Bio photo

Dan Nixon

Code Monkey, Electronics Engineer, Mad Scientist.

Google Play Music radio progress

By Dan Nixon on 2013-04-14

I have made a bit of progress on my Google Play Music radio project lately, I got the PCBs back from the manufacturer and found several problems with them, all of which are things I would have noticed if I had checked the gerber files properly before I submitted them.

The most common problem was with KiCAD footprints being wrong, I had this happen where the MOSFETs used in the level conversion between the Pi and ATmega IC had the wrong pinout on the footprint, there were also footprints which did not have a bottom soldermask layer so the soldermask had to be removed using wet/dry paper.

I also did not receive the front panel board (instead got 20 of the faulty main boards), although looking back they would have only be faulty as well.

However I have been able to get the main board to work after several modifications;

  • Correcting the MOSFET problem by soldering in the MOSFET correctly, although it does not fit "properly" in it's footprint.
  • Adding a second DC-DC converter to power the Pi, this was needed as the converter on the board is rated for 250-300mA max and the Pi needs at least 500mA, so hence an extra one is needed, the one I used was rated at 650mA (still a little low, but I won't be using any USB devices so all of that will be used by the Pi and DS1807).
  • Added decoupling capacitors for the ATmega and DS1807 which for some reason I missed off the board design, probably needed more on the ATmega than the DS1807.
  • Added a large smoothing capacitor to compensate for the large increase in power demand when the two amplifiers are powered up, this previously caused the DC-DC converters to drop their power output which caused a drop in power on the Pi which kept the SoC running but caused the Ethernet controller to loose power.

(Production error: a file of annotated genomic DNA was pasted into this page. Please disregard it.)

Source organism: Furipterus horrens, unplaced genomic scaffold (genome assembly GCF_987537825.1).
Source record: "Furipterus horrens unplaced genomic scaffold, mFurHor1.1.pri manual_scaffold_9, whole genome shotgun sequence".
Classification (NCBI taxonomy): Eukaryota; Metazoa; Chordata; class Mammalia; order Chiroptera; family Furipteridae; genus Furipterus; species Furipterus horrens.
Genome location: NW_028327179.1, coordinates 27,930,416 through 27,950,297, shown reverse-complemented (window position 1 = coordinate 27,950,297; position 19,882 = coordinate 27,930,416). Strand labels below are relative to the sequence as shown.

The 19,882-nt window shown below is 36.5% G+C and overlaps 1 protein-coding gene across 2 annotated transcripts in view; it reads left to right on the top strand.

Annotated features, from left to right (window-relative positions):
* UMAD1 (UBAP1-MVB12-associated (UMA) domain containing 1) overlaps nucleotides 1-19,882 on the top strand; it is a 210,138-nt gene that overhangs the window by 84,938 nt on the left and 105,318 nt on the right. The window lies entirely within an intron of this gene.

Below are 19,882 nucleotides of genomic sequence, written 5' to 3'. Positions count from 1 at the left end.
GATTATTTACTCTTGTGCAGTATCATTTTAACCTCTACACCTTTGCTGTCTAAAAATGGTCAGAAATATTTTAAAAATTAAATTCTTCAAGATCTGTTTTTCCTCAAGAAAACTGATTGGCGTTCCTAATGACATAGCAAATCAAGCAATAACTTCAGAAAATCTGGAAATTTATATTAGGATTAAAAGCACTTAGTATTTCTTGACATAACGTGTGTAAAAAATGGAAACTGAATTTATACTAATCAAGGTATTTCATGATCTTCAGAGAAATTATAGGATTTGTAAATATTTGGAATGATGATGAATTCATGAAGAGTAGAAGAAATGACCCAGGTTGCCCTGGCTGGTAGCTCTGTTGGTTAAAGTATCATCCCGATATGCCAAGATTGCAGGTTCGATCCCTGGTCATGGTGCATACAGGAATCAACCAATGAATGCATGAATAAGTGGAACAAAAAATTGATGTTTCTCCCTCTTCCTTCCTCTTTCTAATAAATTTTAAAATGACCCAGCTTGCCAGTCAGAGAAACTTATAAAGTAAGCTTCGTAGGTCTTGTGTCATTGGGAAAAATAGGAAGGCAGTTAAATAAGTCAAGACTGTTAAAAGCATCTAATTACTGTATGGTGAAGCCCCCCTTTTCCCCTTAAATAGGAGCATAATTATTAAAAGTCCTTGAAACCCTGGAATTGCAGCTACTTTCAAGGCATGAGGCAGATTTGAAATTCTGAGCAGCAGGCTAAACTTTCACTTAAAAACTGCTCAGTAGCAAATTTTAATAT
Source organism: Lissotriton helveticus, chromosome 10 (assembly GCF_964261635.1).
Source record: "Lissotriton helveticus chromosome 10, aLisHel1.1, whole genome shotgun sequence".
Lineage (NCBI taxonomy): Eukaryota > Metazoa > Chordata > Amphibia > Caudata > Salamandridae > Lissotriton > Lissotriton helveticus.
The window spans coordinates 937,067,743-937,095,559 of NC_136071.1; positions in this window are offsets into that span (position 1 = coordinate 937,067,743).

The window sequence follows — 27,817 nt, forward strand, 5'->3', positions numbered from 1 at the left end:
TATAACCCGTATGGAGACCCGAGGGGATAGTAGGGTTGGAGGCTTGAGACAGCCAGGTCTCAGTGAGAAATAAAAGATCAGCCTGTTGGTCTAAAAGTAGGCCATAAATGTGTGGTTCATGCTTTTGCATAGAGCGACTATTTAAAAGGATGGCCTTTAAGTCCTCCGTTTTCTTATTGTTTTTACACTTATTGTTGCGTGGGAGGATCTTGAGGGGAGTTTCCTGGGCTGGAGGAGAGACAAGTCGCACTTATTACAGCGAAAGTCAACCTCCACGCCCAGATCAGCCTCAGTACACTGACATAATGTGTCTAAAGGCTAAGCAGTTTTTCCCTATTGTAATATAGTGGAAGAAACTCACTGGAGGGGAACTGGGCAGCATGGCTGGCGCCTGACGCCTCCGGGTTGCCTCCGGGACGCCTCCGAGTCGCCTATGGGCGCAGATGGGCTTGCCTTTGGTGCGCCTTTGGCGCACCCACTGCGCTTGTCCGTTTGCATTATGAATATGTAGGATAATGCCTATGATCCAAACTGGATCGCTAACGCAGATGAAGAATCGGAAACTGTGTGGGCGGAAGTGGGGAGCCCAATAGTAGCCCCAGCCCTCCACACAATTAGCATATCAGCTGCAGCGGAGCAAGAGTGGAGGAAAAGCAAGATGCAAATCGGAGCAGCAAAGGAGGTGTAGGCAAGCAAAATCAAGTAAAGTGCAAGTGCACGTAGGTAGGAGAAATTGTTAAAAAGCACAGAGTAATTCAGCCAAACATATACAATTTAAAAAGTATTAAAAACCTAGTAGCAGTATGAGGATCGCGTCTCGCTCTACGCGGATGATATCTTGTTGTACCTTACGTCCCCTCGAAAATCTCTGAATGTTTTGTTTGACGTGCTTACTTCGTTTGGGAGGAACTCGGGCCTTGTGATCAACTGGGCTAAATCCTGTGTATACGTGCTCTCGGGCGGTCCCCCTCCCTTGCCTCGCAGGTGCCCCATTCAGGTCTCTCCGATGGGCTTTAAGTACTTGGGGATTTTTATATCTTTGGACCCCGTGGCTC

As I did not have the front panel board I had to improvise one using strip board/prototyping board, this was relatively easy to do and is not that interesting so I will not go into it much, essentially I made a board to break out the power and LCD ribbon cables to the 16 pin header on the LCD and a board to hold the switches and rotary encoders.

I have also set the Python script to start on boot, originally I had planned for it to run in the background but this had an effect on audio quality, so ended up starting LXTerminal with the command needed to start the Python script.

Here are some images of the electronics so far, I did have a video explaining all of this but after watching it back and hearing how unmotivated and apathetic I sounded I decided to not bother uploading it:

Now all that is left is to design and build a nice enclosure for it, I was thinking of a 1930s retro style case (something like this), here are a few sketches of possible case designs (done by my dad who will likely be doing most of the enclosure fabrication as well):

More updated on this project to follow when I get round to making the enclosure, most likely this will be in around 8 weeks.